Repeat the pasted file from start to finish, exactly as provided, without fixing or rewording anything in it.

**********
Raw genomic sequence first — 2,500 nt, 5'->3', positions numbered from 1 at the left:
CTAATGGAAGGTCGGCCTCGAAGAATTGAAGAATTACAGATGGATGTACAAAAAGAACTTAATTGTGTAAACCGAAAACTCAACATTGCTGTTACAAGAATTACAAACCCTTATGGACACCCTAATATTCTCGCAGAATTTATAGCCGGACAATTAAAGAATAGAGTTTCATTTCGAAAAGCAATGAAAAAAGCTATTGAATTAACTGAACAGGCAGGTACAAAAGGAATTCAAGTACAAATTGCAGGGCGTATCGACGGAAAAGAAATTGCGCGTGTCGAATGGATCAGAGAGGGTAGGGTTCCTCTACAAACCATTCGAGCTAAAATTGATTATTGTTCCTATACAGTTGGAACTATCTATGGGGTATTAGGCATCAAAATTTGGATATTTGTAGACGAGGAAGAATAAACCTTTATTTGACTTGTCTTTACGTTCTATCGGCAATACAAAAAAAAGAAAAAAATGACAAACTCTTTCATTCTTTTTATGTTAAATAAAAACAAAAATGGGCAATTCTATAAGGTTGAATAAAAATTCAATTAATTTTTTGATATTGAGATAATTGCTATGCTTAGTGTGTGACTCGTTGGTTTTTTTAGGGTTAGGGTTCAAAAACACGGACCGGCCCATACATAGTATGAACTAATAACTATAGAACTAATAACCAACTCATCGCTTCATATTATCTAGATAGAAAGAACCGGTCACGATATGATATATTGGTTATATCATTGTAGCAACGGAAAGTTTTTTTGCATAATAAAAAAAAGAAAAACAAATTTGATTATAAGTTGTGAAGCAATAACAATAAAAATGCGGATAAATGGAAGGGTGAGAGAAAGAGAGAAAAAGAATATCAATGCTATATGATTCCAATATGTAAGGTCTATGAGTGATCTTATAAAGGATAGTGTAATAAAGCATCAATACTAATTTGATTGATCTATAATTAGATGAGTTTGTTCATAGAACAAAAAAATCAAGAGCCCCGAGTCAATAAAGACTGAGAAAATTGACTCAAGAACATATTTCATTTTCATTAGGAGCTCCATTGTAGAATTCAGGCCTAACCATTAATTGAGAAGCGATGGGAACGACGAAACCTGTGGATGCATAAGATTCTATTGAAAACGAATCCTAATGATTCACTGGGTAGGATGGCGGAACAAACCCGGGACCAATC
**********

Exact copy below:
Raw genomic sequence first — 2,500 nt, 5'->3', positions numbered from 1 at the left:
CTAATGGAAGGTCGGCCTCGAAGAATTGAAGAATTACAGATGGATGTACAAAAAGAACTTAATTGTGTAAACCGAAAACTCAACATTGCTGTTACAAGAATTACAAACCCTTATGGACACCCTAATATTCTCGCAGAATTTATAGCCGGACAATTAAAGAATAGAGTTTCATTTCGAAAAGCAATGAAAAAAGCTATTGAATTAACTGAACAGGCAGGTACAAAAGGAATTCAAGTACAAATTGCAGGGCGTATCGACGGAAAAGAAATTGCGCGTGTCGAATGGATCAGAGAGGGTAGGGTTCCTCTACAAACCATTCGAGCTAAAATTGATTATTGTTCCTATACAGTTGGAACTATCTATGGGGTATTAGGCATCAAAATTTGGATATTTGTAGACGAGGAAGAATAAACCTTTATTTGACTTGTCTTTACGTTCTATCGGCAATACAAAAAAAAGAAAAAAATGACAAACTCTTTCATTCTTTTTATGTTAAATAAAAACAAAAATGGGCAATTCTATAAGGTTGAATAAAAATTCAATTAATTTTTTGATATTGAGATAATTGCTATGCTTAGTGTGTGACTCGTTGGTTTTTTTAGGGTTAGGGTTCAAAAACACGGACCGGCCCATACATAGTATGAACTAATAACTATAGAACTAATAACCAACTCATCGCTTCATATTATCTAGATAGAAAGAACCGGTCACGATATGATATATTGGTTATATCATTGTAGCAACGGAAAGTTTTTTTGCATAATAAAAAAAAGAAAAACAAATTTGATTATAAGTTGTGAAGCAATAACAATAAAAATGCGGATAAATGGAAGGGTGAGAGAAAGAGAGAAAAAGAATATCAATGCTATATGATTCCAATATGTAAGGTCTATGAGTGATCTTATAAAGGATAGTGTAATAAAGCATCAATACTAATTTGATTGATCTATAATTAGATGAGTTTGTTCATAGAACAAAAAAATCAAGAGCCCCGAGTCAATAAAGACTGAGAAAATTGACTCAAGAACATATTTCATTTTCATTAGGAGCTCCATTGTAGAATTCAGGCCTAACCATTAATTGAGAAGCGATGGGAACGACGAAACCTGTGGATGCATAAGATTCTATTGAAAACGAATCCTAATGATTCACTGGGTAGGATGGCGGAACAAACCCGGGACCAATC